What platform will it need?
Themes: Architecture; Communications
What is the "Platform" and why is it important?
This section deals with one of the most underestimated aspects of ITS systems. Correct interfacing of systems can only occur if it has been properly planned for. It is all-too-often ignored or given minimal attention until procurement or even operation is well advanced, and the problems start to emerge during installation. By this stage, it would be very costly and/or time-consuming to resolve, or is considered so much trouble that the consequences are left to someone else to solve later and the problems are lived with.
The main “platform” elements for ITS are:
- The System Architecture, which provides a ‘blueprint’ of all the ITS systems and how they relate to each other
- The Communications Architecture, which defines both how the systems and devices talk to each other, and the content of the information to be exchanged
- The Data Model, which provides a consistent definition all data to be used in the transport entity
- Interfaces, which define the physical connectivity between devices and the protocols used for information exchange
- Standards, which ensure that both Vendors and Clients develop hardware and software in a common way, usually based on international industry consensus
The need for planned connectivity across systems and devices
An ITS System consists of much interconnected devices, software and information. The following are simplified examples of problems that regularly occur in real-life, and which are absolutely avoidable with just a little forward planning. These examples are included here to help the reader appreciate that these are not academic issues, but that they have real, immediate and avoidable cost and nuisance consequences.
1) Example 1: Different systems will be procured and installed in each bus that should communicate with each other via a central unit (e.g. the AVL system). The Client has not developed a comprehensive in-vehicle system architecture. The system is procured and contracts signed. The suppliers arrive at different times to install their equipment, and each has presumed to install in his own way. Each supplier requires every bus in the fleet to be made available for installation, and proceeds to install wiring and make connections, independent of the other. The buses are off the road on multiple occasions, multiple cuttings are made in the interior and mouldings, each supplier installs his own set of wiring, and cuts into the wiring of others where it is inconvenient to him. When the suppliers are finished, there are ongoing interference and non-functioning problems, there is no comprehensive diagram of all the wiring, and the Operator’s technicians must trace all wiring individually each time there is a fault.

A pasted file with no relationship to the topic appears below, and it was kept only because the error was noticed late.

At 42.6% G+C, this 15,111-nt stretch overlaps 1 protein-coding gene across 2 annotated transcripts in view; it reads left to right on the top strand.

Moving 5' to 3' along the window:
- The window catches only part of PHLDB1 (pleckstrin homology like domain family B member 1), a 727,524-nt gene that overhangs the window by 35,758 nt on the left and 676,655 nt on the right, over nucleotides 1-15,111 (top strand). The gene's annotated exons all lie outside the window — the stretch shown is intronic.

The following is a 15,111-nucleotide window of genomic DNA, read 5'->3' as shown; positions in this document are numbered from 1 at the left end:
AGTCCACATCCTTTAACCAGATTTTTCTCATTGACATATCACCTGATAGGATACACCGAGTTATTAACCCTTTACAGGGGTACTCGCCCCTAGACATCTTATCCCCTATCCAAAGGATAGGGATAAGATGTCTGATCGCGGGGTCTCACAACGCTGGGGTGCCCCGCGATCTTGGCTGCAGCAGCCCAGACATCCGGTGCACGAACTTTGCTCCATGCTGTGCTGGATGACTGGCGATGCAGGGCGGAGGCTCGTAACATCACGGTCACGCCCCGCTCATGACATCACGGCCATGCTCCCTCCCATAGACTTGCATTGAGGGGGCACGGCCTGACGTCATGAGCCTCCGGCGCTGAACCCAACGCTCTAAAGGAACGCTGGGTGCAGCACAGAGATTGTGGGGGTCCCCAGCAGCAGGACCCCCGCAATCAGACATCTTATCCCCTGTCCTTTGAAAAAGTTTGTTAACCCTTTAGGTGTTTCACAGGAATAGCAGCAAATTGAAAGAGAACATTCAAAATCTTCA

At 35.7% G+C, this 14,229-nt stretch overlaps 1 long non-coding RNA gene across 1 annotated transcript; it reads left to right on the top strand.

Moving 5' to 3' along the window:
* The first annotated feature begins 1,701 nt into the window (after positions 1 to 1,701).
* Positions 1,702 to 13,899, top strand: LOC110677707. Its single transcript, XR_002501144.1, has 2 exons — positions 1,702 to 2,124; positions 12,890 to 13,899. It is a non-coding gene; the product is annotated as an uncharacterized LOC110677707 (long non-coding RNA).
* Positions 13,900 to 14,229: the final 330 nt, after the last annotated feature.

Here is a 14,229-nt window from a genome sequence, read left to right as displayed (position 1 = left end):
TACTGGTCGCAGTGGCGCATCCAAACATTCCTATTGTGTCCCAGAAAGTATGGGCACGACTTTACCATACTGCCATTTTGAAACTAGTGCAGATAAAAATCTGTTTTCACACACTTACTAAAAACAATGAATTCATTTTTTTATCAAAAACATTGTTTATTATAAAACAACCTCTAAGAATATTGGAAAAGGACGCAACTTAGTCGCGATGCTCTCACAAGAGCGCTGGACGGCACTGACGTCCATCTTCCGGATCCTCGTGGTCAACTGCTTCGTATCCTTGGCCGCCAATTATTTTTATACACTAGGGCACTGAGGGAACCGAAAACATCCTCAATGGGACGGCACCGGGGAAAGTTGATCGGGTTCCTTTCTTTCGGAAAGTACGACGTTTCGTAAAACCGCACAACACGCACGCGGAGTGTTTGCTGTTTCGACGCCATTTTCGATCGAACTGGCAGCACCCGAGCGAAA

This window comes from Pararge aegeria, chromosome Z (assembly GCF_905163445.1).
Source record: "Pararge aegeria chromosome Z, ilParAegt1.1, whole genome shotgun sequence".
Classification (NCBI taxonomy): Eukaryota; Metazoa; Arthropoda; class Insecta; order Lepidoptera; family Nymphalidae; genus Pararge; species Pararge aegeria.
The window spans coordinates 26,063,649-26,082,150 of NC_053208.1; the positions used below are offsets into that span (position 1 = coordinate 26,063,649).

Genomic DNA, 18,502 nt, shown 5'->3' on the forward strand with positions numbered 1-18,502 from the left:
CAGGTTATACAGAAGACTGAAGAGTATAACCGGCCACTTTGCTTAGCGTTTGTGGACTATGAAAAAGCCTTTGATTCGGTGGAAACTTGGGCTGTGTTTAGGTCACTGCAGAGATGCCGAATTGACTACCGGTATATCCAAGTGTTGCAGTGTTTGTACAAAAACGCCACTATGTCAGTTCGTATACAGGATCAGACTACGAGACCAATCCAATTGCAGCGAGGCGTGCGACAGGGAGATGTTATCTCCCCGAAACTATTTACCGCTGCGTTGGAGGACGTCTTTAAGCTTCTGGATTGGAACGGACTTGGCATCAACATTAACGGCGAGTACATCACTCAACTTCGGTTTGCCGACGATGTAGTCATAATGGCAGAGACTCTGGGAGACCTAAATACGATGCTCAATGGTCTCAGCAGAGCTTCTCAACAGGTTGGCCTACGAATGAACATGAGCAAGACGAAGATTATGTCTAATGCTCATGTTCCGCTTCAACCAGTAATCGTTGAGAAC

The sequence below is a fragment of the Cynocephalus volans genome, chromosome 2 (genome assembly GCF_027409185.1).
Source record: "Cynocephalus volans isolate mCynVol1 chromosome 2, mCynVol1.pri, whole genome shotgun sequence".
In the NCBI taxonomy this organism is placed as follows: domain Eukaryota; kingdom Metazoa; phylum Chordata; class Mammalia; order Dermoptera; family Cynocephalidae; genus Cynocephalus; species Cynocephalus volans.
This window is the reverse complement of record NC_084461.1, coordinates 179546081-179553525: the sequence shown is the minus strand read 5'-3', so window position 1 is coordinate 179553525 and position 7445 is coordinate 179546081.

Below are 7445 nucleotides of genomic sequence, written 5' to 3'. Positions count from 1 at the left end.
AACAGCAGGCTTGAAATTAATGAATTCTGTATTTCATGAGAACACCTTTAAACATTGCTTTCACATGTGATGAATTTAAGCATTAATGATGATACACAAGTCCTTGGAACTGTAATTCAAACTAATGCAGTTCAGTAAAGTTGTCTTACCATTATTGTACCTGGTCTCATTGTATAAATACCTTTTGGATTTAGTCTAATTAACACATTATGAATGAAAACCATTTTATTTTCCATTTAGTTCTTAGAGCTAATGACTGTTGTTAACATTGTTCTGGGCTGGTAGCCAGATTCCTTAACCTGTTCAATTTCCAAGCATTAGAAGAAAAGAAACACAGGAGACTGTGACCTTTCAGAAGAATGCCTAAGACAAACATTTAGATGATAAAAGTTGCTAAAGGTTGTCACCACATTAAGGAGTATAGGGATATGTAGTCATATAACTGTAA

This would have been avoided by developing a comprehensive wiring and communication diagram at the outset, requiring all suppliers to conform to them, and installing the wiring in a single go with ports/connections available for the individual suppliers when they install their equipment.
2) Example 2: It is decided to install in-vehicle information units to display and announce the next stop. The information units need to receive location data, and could receive it from either the AVL or the fare collection equipment. However, each device has only two output ports which are already utilised, the software in both the AVL and fare collection would require major rewriting in order to interface with a different device, and the information unit has a different communication protocol to the other two devices. As a result, the only solution left is to install another location device specifically for the information/display unit, at considerable expense.
This would have been easily avoided by foresight of what future devices might be installed (i.e. the system architecture), requiring that the supplier of the original equipment make provision for future devices and use standard protocols, and making it a condition of the procurement of the information/display units that they are compatible with the original equipment.
3) Example 3: Three devices in the vehicle (e.g. driver's console, in-vehicle location display, smart card reader) generate or use the data about the location of the vehicle and the route, and should share this information. The suppliers have each provided their own proprietary systems, using their concepts and software that they developed for other locations. When the Client tries to integrate the systems, it finds that they cannot share the location and route data because each has defined it differently, uses somewhat different naming/coding conventions and formats, and requiring different degrees of accuracy. The suppliers refuse to change their software since it would require fundamental restructuring, and as a result the three devices cannot share data in the manner intended.